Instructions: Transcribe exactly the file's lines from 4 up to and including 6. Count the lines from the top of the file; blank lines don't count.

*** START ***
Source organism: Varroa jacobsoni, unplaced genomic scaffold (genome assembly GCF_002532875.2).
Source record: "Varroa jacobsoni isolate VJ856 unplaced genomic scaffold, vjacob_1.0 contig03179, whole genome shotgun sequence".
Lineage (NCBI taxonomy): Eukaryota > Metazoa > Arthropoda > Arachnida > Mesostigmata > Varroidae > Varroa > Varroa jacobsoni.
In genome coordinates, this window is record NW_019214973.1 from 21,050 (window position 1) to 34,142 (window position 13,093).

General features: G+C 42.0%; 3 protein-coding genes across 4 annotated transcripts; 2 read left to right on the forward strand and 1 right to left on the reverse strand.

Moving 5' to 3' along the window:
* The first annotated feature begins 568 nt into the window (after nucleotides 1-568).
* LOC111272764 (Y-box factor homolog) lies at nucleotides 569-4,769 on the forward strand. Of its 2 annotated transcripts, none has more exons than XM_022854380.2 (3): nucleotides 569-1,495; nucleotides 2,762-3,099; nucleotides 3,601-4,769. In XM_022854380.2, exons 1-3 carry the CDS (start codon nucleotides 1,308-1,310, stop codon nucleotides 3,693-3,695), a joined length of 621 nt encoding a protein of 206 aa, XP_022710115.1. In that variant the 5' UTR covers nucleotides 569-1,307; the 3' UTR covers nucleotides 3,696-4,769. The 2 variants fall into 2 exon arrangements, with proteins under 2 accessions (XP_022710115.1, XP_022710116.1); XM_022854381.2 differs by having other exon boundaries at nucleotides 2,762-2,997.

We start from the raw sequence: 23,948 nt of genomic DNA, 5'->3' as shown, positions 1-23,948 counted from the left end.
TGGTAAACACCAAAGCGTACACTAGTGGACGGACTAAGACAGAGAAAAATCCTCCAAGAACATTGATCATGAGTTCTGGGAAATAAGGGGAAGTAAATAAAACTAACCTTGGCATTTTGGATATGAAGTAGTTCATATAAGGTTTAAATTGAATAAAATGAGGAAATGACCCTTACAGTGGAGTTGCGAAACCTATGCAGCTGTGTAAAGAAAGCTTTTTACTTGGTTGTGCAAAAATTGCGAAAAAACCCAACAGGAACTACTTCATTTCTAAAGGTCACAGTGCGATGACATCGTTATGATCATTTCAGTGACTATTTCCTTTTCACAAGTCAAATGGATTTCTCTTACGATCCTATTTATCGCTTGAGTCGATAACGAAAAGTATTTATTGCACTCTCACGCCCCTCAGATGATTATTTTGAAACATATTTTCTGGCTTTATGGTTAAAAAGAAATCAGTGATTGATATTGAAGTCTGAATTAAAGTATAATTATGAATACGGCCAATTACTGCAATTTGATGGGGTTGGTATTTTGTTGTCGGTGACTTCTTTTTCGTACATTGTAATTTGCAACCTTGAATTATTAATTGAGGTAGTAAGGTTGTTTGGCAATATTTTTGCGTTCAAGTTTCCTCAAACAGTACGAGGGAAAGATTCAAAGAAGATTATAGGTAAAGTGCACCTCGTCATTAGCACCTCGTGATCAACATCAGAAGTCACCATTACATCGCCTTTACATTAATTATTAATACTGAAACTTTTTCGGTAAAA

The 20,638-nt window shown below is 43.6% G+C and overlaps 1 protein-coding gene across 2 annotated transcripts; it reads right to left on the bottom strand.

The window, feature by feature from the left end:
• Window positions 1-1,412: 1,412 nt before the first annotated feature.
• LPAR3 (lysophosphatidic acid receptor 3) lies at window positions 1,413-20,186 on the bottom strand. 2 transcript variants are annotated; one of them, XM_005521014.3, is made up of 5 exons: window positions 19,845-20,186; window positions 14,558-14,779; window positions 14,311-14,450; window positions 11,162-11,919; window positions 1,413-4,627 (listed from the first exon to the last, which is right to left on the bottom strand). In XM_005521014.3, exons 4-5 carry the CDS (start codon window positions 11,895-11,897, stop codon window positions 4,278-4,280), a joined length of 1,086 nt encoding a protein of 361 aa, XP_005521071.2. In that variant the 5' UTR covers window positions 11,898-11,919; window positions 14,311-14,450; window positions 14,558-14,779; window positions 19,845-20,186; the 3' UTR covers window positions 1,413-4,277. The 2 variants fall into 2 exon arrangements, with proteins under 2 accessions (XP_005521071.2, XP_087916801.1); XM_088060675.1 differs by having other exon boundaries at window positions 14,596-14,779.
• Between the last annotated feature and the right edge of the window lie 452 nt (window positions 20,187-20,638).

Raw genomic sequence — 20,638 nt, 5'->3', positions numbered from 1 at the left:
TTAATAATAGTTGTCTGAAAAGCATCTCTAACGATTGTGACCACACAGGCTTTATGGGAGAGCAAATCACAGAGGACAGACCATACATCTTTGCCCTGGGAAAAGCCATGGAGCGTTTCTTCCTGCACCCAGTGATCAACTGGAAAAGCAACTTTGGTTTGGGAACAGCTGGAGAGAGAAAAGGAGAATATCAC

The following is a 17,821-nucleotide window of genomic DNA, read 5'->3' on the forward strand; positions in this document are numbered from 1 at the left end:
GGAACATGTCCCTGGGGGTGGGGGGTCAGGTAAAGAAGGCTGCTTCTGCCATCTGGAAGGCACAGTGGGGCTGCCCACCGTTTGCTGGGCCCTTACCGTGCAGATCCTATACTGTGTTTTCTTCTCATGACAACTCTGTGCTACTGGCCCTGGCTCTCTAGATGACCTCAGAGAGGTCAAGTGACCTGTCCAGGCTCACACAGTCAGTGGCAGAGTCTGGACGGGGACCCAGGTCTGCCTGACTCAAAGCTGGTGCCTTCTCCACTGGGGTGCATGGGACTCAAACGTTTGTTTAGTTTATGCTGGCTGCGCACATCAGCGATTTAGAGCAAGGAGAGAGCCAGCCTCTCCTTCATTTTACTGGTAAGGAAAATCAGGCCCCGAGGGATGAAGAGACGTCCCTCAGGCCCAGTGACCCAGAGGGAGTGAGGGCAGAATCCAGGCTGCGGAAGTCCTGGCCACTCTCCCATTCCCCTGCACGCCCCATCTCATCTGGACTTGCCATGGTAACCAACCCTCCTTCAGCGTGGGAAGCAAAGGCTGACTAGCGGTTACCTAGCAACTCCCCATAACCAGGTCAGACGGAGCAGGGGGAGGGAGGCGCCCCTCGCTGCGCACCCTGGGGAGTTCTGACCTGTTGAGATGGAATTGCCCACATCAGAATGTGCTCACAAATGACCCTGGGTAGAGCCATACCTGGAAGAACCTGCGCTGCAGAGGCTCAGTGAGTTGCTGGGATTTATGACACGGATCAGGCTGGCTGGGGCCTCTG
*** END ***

In genome coordinates, this window is record NW_019214973.1 from 21,050 (window position 1) to 34,142 (window position 13,093).

General features: G+C 42.0%; 3 protein-coding genes across 4 annotated transcripts; 2 read left to right on the forward strand and 1 right to left on the reverse strand.

Moving 5' to 3' along the window: